After IKEA’s Customer Service fails to deliver, I pose the question of whether or not customer service even matters to Europeans.
The Results: Europeans have thicker skin.
In 2005, New York Times Columnist Thomas L. Freidman wrote a book entitled “The World is Flat”. In it, he described our planets increasing reliability on outsourcing and technology. Over the last decade, his predictions about jobs, the economy and consumerism have proven to be very accurate, so much so that if you pick any of the thousands of publicly traded companies in any given market, most of them have outsourced at least 5% of their positions to another country. And while this transition has created an interesting conversation piece and platform for disagreeing with the ethics of such practices, most people have accepted that the world is indeed getting flatter.
How does this affect the consumer? Well for starters, customer service has slowly become one of the key factors in big company campaigns and marketing in the US. Strategically, ensuring your customer that he/she is a priority and that you work for them (regardless of if you’re selling a product or a service) makes your business more appealing. This mentality of a “customer first” business model has in turn given Americans the strange idea that without them, businesses would not exist.
Not exactly. In fact, individualized customer care isn’t all that necessary for HUGE companies like Wal Mart, McDonalds, IKEA, Macy’s and others because without you, they still see more than 1 million customers everyday.
Still, as the world economies struggle to maintain, specifically in Europe, perhaps customers have more impact on the economy than the higher-ups realize. So maybe customer service matters after all. But HOW MUCH?
After having a terrible experience with Sweden-based IKEA that left me bed-less for about a month, I was inspired to explore the meaning of customer service and how it may differs across cultures. Essentially, I went to IKEA in Bollingbrook, Illinois and purchased a bed. I then returned to my home in Chicago (and hour away) and proceeded to drive it all the way to Columbia, Missouri. When I arrived, I found out that I was missing an essential beam and after being evaded for nearly 1 and ½ weeks, I finally spoke with a real person. Then after loosing my address twice and sending me the wrong UPS tracking number, 3 weeks later I received the piece that THEY neglected to make available to me at their store.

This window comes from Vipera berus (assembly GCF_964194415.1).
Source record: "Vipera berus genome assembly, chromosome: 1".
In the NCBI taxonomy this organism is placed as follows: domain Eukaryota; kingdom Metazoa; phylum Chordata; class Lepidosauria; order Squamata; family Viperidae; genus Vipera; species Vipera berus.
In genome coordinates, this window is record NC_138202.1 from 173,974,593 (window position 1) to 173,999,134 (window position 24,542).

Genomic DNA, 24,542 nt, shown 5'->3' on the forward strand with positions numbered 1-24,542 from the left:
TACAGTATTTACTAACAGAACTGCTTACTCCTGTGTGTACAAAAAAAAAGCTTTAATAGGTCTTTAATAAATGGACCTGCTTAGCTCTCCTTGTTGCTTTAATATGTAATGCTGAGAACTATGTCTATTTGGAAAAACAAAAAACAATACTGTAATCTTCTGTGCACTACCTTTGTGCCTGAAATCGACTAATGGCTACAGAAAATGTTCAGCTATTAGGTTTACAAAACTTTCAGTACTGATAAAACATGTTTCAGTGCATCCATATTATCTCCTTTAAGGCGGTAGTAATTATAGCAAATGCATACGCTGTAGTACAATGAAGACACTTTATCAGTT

Last week, I surveyed 30 MU Students on how much customer service mattered. About half of those surveyed had traveled to Europe. What I found was very interesting.
Most of the students felt that contrary to what I experienced at IKEA, Europeans treat their customers overall much nicer than Americans. Furthermore Europeans are a lot less litigious than Americans, who admit to having ridiculous requests when not given direct responses. I asked them to watch Jerry Seinfeild at a Car Rental Facility and then to give me their feedback–either Jerry was unreasonable, the representative was unreasonable or both were unreasonable.
40.9% said both were reasonably offended.
“I think we’re a little spoiled in America. Some things we think are important are nearly as important in Europe. The time American’s spend fussing with managers doesn’t exist.”
“Yes. customer service is generally more prompt in the US”
“Yes, I have been a couple of times. I honestly don’t remember noticing an outstanding difference in customer service. If I were to make an educated guess, however, I would think that customer service would be more important and taken more seriously in Europe than in the United States.”
After speaking with a few of my European friends, it occurred to me that a lot of the expectations we as Americans are overall looked at as spoiled rather than good customer service. Furthermore, while 71% of those surveyed said that Customer Service was something they considered before deciding where you purchase products, goods and services, only 23.8% said that the quality of customer service triumphed over the quality of the product when making a purchase.
Finally, what companies have given students (both American and Visiting) the WORST customer service? Everyone. From Macys to Marshalls, CVS to American Airlines. Some students just listed “Restaurants” or “Credit Card Companies” or “Phone Companies”. Others put things like “University of Missouri and its Affiliates”.
These responses tell me two things. 1. Customer Service depends solely on the customer. and 2. Some of the bigger companies who have outsourced their call centers may need to reconsider how this effects their customers. Perhaps its the language barrier–some respondents noted that a lot of times, the attendants often times had no way to help them because they didn’t understand the initial concern. Or maybe its the size of the company–others noted that they were transferred from one division to another and no one knew where to direct heir call.